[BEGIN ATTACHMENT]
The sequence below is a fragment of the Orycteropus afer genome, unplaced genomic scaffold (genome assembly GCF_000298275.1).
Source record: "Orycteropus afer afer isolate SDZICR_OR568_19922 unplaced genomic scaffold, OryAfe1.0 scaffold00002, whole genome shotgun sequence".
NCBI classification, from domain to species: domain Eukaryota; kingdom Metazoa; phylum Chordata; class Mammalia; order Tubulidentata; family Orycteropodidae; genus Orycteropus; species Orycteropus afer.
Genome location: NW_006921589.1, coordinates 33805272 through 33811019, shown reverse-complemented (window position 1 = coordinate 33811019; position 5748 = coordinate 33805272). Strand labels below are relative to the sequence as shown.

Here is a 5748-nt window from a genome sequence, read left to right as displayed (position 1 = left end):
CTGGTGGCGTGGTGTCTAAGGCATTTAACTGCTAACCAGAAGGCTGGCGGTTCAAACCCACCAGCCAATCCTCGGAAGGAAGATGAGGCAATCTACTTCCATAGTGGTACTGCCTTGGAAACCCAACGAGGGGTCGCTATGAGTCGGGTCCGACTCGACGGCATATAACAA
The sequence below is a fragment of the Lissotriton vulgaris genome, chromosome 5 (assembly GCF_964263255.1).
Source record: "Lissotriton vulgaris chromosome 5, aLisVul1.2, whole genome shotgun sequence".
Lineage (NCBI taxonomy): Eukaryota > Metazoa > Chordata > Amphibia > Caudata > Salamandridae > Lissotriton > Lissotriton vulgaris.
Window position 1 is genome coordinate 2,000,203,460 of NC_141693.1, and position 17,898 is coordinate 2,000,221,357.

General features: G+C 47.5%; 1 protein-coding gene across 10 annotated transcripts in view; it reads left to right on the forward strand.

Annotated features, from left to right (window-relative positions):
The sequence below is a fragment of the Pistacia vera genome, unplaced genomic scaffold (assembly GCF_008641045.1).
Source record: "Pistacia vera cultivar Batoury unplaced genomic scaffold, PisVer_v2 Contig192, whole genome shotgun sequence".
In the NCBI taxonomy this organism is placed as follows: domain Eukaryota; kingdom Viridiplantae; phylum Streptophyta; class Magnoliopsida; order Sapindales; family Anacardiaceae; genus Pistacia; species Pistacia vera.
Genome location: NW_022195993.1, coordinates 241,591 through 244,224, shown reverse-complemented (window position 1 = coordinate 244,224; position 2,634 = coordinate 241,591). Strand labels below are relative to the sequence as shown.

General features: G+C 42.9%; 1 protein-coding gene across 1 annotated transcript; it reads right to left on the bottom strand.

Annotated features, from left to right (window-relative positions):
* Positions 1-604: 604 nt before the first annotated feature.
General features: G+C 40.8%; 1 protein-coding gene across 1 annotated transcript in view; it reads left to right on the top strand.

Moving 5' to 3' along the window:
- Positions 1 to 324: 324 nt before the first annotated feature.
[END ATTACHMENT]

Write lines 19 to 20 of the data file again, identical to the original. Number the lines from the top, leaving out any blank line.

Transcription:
* Positions 1-604: 604 nt before the first annotated feature.
General features: G+C 40.8%; 1 protein-coding gene across 1 annotated transcript in view; it reads left to right on the top strand.